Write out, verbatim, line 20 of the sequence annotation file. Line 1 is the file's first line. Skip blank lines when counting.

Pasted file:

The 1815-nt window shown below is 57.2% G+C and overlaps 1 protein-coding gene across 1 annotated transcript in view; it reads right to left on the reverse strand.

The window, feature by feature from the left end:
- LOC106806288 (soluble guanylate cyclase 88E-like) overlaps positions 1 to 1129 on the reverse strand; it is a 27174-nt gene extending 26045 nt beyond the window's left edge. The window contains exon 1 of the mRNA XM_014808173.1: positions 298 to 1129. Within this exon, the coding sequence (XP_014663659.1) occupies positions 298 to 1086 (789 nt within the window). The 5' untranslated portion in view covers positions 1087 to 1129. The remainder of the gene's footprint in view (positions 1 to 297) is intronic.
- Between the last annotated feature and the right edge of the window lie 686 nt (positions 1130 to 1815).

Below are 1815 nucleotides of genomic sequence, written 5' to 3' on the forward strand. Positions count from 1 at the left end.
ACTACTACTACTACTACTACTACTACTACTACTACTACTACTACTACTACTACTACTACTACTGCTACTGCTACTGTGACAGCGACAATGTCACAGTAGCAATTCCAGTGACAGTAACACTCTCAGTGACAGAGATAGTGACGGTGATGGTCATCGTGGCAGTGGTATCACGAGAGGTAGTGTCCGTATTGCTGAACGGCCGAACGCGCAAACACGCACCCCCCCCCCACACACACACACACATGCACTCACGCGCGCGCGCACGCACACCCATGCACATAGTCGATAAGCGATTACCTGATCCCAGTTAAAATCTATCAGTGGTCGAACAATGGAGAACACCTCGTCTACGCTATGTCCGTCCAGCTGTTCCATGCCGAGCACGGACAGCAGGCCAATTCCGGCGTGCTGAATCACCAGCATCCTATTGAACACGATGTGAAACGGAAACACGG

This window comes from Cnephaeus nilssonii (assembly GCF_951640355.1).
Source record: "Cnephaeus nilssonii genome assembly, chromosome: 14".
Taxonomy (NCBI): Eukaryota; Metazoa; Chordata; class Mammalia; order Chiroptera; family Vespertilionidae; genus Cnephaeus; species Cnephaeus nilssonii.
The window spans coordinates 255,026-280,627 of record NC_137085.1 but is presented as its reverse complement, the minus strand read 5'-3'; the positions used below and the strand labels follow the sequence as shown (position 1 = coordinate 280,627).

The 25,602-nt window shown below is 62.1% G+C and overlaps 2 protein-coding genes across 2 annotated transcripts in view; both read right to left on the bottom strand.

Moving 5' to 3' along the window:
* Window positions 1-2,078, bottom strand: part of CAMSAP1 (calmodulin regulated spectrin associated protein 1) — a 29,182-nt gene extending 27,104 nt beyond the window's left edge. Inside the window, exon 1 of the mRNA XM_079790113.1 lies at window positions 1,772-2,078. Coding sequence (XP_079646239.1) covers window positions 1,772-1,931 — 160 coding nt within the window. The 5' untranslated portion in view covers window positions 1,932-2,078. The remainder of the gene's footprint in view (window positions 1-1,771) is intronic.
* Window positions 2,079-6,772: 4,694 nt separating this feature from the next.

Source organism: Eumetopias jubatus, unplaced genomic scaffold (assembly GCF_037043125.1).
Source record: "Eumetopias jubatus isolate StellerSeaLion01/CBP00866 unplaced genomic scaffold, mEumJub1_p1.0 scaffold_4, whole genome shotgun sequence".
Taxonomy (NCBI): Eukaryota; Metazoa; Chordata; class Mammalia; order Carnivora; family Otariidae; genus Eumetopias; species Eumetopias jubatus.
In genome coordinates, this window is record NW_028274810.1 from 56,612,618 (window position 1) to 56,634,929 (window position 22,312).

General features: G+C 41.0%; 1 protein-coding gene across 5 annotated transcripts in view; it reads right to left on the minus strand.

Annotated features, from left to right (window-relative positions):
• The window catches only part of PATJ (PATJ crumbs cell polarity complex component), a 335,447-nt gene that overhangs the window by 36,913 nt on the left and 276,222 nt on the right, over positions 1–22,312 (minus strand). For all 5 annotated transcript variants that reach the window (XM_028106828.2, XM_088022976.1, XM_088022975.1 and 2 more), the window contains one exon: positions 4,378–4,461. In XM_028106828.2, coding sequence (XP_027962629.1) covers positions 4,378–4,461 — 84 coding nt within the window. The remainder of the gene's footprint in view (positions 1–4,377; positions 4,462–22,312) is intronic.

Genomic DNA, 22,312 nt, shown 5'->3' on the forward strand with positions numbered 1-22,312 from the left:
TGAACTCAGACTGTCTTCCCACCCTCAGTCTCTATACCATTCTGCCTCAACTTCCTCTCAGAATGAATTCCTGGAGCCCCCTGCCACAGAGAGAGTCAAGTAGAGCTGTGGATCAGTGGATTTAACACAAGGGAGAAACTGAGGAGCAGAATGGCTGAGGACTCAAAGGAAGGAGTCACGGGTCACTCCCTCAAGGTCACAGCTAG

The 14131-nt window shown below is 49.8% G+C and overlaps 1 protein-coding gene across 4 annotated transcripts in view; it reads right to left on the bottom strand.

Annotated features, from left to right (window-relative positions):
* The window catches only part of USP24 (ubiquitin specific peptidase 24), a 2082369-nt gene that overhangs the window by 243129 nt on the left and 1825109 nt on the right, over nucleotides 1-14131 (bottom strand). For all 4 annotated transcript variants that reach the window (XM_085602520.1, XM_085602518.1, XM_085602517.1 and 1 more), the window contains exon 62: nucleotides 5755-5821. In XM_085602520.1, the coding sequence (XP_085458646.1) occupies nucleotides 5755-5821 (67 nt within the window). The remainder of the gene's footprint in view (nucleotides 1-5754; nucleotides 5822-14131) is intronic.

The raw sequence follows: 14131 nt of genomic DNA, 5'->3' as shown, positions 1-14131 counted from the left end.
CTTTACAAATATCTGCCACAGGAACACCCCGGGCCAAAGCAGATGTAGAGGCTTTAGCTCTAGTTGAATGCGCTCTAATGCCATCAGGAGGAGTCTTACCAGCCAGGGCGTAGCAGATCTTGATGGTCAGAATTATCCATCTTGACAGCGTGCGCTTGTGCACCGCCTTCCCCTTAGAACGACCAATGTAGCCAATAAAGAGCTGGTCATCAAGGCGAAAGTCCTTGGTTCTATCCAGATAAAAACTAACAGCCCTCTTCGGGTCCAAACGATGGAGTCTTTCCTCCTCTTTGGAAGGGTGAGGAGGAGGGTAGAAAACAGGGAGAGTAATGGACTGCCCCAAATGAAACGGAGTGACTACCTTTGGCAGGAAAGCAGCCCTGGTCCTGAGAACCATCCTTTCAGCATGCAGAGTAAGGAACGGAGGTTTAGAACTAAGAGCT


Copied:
Annotated features, from left to right (window-relative positions):